Astoundingly, the music of Predator only recently got the appraisal it deserves on CD – but the results have been satisfactory. Hit the jump to find out more – and remember: if it bleeds, we can kill it.

Alan Silvestri, Predator: Original Motion Picture Soundtrack (Varese Sarabande VCL 0803 1022, 2003 – original film released 1987)

  1. Twentieth Century Fox Fanfare – 0:27 *
  2. Main Title – 3:51
  3. Something Else – 3:34
  4. Cut ‘Em Down – 1:56
  5. Payback Time – 2:09
  6. The Truck – 4:22
  7. Jungle Trek – 1:47
  8. The Girl’s Escape – 6:00
  9. Blaine’s Death – 2:47
  10. He’s My Friend – 1:26
  11. We’re All Gonna Die – 3:32
  12. Buildign a Trap – 3:02
  13. The Waiting – 3:27
  14. The Hunt is On – 4:51
  15. Dillon is Disarmed – 2:07
  16. Billy Stands Alone – 2:34
  17. Battle Plans – 9:24
  18. Wounded Predator – 4:14
  19. Hand to Hand Combat – 3:12
  20. Predator’s Big Finish -3:42
  21. The Rescue and End Credits – 4:44

* This unique arrangement of the Fox fanfare – done by Elliot Goldenthal – was actually recorded for Alien3 in 1992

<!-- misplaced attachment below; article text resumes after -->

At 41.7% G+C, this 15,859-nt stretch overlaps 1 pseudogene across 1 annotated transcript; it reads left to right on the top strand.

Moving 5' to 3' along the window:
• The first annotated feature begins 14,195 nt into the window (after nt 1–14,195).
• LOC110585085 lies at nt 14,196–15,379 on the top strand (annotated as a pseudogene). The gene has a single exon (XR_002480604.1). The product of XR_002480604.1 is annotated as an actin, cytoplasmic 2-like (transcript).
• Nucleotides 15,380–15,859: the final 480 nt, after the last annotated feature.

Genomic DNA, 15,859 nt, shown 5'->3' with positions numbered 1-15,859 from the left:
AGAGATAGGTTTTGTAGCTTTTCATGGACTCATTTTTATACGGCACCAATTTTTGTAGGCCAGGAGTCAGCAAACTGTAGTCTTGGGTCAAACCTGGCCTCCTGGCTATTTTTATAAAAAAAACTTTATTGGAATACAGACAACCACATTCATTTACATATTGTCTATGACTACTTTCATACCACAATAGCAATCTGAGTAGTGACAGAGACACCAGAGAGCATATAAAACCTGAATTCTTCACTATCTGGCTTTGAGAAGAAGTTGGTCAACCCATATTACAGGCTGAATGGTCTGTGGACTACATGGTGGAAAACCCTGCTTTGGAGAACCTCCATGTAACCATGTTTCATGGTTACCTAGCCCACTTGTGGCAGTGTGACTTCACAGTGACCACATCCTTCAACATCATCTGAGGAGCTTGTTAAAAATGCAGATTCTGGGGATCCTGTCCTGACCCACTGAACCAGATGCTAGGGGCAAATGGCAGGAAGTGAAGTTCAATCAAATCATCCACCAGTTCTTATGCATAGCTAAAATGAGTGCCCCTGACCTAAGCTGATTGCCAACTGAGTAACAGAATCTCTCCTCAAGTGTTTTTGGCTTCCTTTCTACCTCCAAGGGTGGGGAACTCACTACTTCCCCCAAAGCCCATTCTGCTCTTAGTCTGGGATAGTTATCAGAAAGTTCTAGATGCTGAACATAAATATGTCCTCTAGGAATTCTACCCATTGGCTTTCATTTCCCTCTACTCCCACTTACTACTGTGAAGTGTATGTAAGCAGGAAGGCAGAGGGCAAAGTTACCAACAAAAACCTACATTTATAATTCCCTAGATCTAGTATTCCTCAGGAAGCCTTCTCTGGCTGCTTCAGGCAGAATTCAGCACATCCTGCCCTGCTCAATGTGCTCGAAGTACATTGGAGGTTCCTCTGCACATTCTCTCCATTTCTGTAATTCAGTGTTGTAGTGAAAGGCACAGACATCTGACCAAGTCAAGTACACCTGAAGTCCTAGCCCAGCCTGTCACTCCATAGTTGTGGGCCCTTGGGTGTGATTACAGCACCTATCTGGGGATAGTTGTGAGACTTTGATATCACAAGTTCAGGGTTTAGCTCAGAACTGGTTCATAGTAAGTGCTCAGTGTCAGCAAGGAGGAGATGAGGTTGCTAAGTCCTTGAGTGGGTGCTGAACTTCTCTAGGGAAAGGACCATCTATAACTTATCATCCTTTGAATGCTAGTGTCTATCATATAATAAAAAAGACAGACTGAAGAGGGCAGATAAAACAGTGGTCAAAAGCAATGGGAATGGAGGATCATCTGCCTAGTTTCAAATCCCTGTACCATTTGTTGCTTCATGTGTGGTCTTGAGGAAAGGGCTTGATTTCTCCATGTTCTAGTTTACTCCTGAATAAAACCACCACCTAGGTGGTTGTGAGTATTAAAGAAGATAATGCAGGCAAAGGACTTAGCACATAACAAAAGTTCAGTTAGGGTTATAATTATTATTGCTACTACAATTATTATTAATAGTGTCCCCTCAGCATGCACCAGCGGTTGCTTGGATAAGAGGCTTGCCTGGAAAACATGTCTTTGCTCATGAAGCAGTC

The original issue of the Predator score was highly anticipated. As a result, it quickly sold out its 3,000-unit pressing and remains a high-priced item on the secondary market. But fans may have something to cheer about: Intrada’s next release – to be announced Monday – is shaping up to look like it might be a reissue of the Predator score. The label has promised a score from the ’80s at 3,000 copies which is a reissue of a previous release with slightly better sound sourced from digital masters (the Predator release on Varese is believed to have been sourced from analogue masters). So of course check back on Monday for that info if it happens!

Varese’s first foray into the Predator universe came with the score to the 1990 sequel, which Silvestri also composed. Predator 2 was quite literally a different beast; set in the middle of a drug war in L.A. some time in the future, we find Danny Glover fighting off the titular hunter after it makes swift work of two warring gangs. The mythology is slightly expanded (weaponry like the razor net and “combi-stick” – staples of the character’s image – are introduced), the most notable detail of which involves a glimpse at the Predator’s trophy case, lined with skulls of its previous conquests. What skull should be in the center but that of a xenomorph from the Alien series, touching off one of the most fanboy-ish crossovers in the known universe.

The score for Predator 2 doesn’t have the impact of the original, but an expansion of the short LP presentation would be welcomed.